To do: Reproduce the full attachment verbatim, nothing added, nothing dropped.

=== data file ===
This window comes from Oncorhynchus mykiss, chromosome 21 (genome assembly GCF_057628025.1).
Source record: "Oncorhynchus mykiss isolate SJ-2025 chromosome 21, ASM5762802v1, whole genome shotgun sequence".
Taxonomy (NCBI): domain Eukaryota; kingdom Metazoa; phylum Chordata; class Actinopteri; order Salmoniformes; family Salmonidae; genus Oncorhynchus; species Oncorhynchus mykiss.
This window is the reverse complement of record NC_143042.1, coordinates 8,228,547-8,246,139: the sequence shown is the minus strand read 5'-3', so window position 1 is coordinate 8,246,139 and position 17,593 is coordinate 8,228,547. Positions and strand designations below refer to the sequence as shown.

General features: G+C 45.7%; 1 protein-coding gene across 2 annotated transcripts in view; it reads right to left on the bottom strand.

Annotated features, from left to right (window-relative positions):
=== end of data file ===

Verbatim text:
This window comes from Oncorhynchus mykiss, chromosome 21 (genome assembly GCF_057628025.1).
Source record: "Oncorhynchus mykiss isolate SJ-2025 chromosome 21, ASM5762802v1, whole genome shotgun sequence".
Taxonomy (NCBI): domain Eukaryota; kingdom Metazoa; phylum Chordata; class Actinopteri; order Salmoniformes; family Salmonidae; genus Oncorhynchus; species Oncorhynchus mykiss.
This window is the reverse complement of record NC_143042.1, coordinates 8,228,547-8,246,139: the sequence shown is the minus strand read 5'-3', so window position 1 is coordinate 8,246,139 and position 17,593 is coordinate 8,228,547. Positions and strand designations below refer to the sequence as shown.

General features: G+C 45.7%; 1 protein-coding gene across 2 annotated transcripts in view; it reads right to left on the bottom strand.

Annotated features, from left to right (window-relative positions):